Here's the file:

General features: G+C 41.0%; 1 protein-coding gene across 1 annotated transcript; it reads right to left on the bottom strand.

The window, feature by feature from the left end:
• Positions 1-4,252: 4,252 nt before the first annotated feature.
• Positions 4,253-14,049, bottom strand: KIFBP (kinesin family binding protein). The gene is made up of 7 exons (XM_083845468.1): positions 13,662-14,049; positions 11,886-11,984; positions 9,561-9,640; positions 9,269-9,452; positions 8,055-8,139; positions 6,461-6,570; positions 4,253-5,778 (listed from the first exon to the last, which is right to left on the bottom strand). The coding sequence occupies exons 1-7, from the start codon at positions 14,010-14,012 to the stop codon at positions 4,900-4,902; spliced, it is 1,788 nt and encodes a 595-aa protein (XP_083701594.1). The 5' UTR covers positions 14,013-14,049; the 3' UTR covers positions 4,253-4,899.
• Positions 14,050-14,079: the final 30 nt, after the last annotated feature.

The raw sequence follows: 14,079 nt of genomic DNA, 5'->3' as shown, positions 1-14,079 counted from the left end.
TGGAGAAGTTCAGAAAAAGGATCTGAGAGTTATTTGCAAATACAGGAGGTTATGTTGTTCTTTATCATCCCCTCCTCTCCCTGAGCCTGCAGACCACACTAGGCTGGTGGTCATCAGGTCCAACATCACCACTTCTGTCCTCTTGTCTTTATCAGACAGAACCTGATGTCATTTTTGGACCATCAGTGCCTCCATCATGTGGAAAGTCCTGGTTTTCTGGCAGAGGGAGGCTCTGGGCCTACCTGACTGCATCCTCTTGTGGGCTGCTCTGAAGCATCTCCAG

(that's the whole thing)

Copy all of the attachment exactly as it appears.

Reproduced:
General features: G+C 41.0%; 1 protein-coding gene across 1 annotated transcript; it reads right to left on the bottom strand.

The window, feature by feature from the left end:
• Positions 1-4,252: 4,252 nt before the first annotated feature.
• Positions 4,253-14,049, bottom strand: KIFBP (kinesin family binding protein). The gene is made up of 7 exons (XM_083845468.1): positions 13,662-14,049; positions 11,886-11,984; positions 9,561-9,640; positions 9,269-9,452; positions 8,055-8,139; positions 6,461-6,570; positions 4,253-5,778 (listed from the first exon to the last, which is right to left on the bottom strand). The coding sequence occupies exons 1-7, from the start codon at positions 14,010-14,012 to the stop codon at positions 4,900-4,902; spliced, it is 1,788 nt and encodes a 595-aa protein (XP_083701594.1). The 5' UTR covers positions 14,013-14,049; the 3' UTR covers positions 4,253-4,899.
• Positions 14,050-14,079: the final 30 nt, after the last annotated feature.

The raw sequence follows: 14,079 nt of genomic DNA, 5'->3' as shown, positions 1-14,079 counted from the left end.
TGGAGAAGTTCAGAAAAAGGATCTGAGAGTTATTTGCAAATACAGGAGGTTATGTTGTTCTTTATCATCCCCTCCTCTCCCTGAGCCTGCAGACCACACTAGGCTGGTGGTCATCAGGTCCAACATCACCACTTCTGTCCTCTTGTCTTTATCAGACAGAACCTGATGTCATTTTTGGACCATCAGTGCCTCCATCATGTGGAAAGTCCTGGTTTTCTGGCAGAGGGAGGCTCTGGGCCTACCTGACTGCATCCTCTTGTGGGCTGCTCTGAAGCATCTCCAG